MPM 1/48 Morko Morane








Tom Cleaver






During the Second World War, the Finnish Air Force seemed to make a specialty of taking aircraft that were "cast offs" from other air forces and "making a silk purse of a sow's ear." The aircraft that comes most readily to mind in this category is the Brewster 239, which was thoroughly castigated by every other air force forced to use it in combat. (It helped that the Finns had the best version, the first one, before weight was piled on without a commensurate increase in power.) Another is the Fokker D.XXI, which was outclassed by all its contemporaries by the time the first prototype made its first flight. The Curtiss Hawk 75 series had a better combat record with the Finns than with any other air force it served with.

Less well-known is the Finnish use of the French Morane M.S. 406. The aircraft were first obtained during The Winter War of 1939-40, though they only arrived in time for a few to be used at the end of that conflict. Following the defeat of France in 1940, the Finns obtained more M.S.406 and M.S.410 aircraft from the Germans. By the time of the Continuation War, the Morane was utilized by an entire Finnish fighter regiment, and several Finnish pilots became aces with this aircraft in combat against the Russians. The Finns were fortunate that - prior to 1942 - the Russian fighters they opposed on the northern front were mostly the I-152, I-153 and I-16, with a few Hurricanes and some early P-40s thrown in for good measure. The Morane in Finnish hands was fighting aircraft of its own generation, so the superior training of Finnish pilots paid off in combat success. The arrival of Yaks, Lavochkins and P-39s, beginning in the summer of 1942, changed that.

The airplane was seen as obsolete by any standard by 1942, and would have been discarded had there been an airplane that could replace it. As an alternative, a plan was developed to use the Klimov M-105P - an engine developed from the Hispano-Suiza 12Y series that powered the M.S.406 - to re-engine the Moranes. The Germans had captured large numbers of these engines and the associated VISh-61P propeller, which they were willing to sell to the Finns. The prototype conversion was flown in February 1943 as the Morko (Ghost) Morane. Flight test revealed the concept was sound, with an acceptable increase in performance all around, while maintaining the maneuverability of the original design. Only two were converted before the end of the Continuation War in September 1944, and only one victory was recorded. 41 further aircraft were converted after the war, and the type remained in Finnish service until September 1948.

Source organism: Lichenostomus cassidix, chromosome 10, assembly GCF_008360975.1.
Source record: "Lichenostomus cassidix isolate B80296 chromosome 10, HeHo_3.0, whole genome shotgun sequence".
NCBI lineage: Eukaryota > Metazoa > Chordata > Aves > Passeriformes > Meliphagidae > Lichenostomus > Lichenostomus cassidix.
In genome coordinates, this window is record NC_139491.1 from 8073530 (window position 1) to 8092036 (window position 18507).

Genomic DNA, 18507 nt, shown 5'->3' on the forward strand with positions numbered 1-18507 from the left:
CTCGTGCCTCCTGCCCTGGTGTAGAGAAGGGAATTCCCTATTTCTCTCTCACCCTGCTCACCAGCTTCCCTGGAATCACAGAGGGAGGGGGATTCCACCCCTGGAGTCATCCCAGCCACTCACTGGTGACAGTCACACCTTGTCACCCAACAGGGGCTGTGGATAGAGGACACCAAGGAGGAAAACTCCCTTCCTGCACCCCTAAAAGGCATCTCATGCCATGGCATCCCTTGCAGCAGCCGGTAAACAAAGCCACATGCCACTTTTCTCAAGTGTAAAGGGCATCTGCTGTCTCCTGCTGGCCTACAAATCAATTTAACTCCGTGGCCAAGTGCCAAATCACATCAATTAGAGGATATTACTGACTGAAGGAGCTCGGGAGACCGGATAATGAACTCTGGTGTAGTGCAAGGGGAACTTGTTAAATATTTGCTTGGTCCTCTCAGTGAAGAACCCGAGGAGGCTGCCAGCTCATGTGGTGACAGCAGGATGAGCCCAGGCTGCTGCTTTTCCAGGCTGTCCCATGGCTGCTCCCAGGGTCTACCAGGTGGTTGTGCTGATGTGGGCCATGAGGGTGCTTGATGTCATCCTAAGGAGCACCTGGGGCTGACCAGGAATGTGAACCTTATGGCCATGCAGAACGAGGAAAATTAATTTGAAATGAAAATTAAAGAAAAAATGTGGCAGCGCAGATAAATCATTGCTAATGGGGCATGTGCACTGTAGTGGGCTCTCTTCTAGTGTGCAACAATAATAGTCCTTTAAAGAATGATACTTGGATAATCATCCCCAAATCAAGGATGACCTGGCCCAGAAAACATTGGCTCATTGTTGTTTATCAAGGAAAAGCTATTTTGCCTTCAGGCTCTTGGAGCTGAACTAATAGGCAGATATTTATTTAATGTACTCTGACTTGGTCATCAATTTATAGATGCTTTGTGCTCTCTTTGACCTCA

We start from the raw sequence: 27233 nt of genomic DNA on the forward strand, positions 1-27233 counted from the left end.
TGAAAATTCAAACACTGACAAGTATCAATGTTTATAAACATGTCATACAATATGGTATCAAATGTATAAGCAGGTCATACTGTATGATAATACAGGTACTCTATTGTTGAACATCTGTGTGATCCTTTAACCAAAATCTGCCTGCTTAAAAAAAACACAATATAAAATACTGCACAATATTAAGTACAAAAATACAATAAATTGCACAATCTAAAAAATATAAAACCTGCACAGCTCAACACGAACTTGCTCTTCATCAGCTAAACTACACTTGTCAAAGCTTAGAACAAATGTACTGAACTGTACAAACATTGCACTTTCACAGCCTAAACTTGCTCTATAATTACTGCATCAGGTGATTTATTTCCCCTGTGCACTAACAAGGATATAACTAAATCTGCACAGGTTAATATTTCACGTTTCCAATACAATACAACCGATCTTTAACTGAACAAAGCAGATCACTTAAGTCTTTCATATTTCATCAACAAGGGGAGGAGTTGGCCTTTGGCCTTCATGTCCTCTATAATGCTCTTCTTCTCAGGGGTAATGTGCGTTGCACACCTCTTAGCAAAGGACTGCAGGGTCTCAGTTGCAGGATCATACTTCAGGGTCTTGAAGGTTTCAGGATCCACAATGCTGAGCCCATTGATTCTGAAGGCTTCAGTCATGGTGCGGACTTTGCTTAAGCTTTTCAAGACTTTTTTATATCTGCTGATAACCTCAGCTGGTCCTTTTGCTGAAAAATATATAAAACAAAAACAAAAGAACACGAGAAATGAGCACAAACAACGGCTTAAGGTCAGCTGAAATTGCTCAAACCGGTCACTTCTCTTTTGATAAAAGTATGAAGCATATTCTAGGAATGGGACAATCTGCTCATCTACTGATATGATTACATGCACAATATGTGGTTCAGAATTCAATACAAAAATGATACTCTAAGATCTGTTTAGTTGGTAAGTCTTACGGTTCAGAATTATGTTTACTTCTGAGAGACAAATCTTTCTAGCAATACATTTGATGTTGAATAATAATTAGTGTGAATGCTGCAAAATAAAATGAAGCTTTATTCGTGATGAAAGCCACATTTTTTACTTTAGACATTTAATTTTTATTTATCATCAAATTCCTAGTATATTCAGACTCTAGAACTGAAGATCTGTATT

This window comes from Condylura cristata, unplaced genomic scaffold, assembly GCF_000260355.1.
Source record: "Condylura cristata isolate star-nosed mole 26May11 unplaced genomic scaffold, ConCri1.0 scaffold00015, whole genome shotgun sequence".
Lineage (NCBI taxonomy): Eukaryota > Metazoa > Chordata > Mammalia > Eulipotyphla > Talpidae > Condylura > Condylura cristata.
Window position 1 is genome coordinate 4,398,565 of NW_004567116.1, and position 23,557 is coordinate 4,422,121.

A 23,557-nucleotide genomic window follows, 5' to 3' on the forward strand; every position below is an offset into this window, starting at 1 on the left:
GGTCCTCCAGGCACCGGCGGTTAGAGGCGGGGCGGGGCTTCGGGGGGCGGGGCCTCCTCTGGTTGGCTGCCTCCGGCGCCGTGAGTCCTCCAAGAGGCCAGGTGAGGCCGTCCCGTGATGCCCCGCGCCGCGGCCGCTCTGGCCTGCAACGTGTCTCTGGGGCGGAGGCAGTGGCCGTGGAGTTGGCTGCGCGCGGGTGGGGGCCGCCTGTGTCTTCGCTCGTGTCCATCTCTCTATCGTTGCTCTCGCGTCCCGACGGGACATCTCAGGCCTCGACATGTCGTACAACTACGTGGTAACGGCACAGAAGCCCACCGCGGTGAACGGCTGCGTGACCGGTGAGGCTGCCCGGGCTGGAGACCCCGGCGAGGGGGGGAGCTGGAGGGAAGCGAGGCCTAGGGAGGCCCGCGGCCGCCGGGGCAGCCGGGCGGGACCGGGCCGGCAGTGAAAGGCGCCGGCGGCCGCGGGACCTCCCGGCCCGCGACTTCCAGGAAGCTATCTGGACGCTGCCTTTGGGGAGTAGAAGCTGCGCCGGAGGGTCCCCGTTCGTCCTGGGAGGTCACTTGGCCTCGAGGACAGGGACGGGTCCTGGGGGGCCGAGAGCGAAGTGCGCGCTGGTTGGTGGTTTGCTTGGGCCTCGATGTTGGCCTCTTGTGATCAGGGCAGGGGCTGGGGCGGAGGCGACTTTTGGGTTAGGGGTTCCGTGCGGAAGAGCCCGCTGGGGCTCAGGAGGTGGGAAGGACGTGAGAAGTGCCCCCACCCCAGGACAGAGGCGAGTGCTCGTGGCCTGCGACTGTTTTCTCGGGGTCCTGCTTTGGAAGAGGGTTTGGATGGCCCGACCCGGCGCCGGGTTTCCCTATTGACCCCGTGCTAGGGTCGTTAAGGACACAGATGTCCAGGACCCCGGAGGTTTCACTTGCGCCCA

The kit arrives in the box on two sprues of light-grey plastic with little flash, a bag of resin parts for the cockpit and a decal sheet for two aircraft, one in Continuation War markings and one in post-war markings.

It is well-known that MPM is the primary contractor for Classic Airframes, with Eduard a close second. If you have the Classic Airframes M.S.406 in your collection, this new kit from MPM will look familiar. It is the Classic Airframes kit from the firewall aft.

Vincent from Adeco has provided an excellent critique of this kit in the HyperScale Discusion Group, and I recommend any modeler contemplating building this model consult that posting. With the change in the nose contours, it is my belief that a modeler can get around most of the problems associated with the kit and create an acceptable recreation of this airplane. I would sand the centerline of the rear fuselage into a concave curve to remove about 1/16" in width aft of the cockpit, as well as sand down the leading edge of the rudder to narrow it. The wing blisters for the machine guns should be re-shaped. The cockpit as provided is not accurate, and a modeler who wants some accuracy should consider purchasing the True Details resin cockpit for the M.S.406, which is far more accurate. I also understand Adeco is creating some resin correction parts for the kit, and this will be useful here as well as with the original release.



An interesting model of a rare version of an historically-significant airplane, one I never thought would grace my model shelves without my doing a conversion.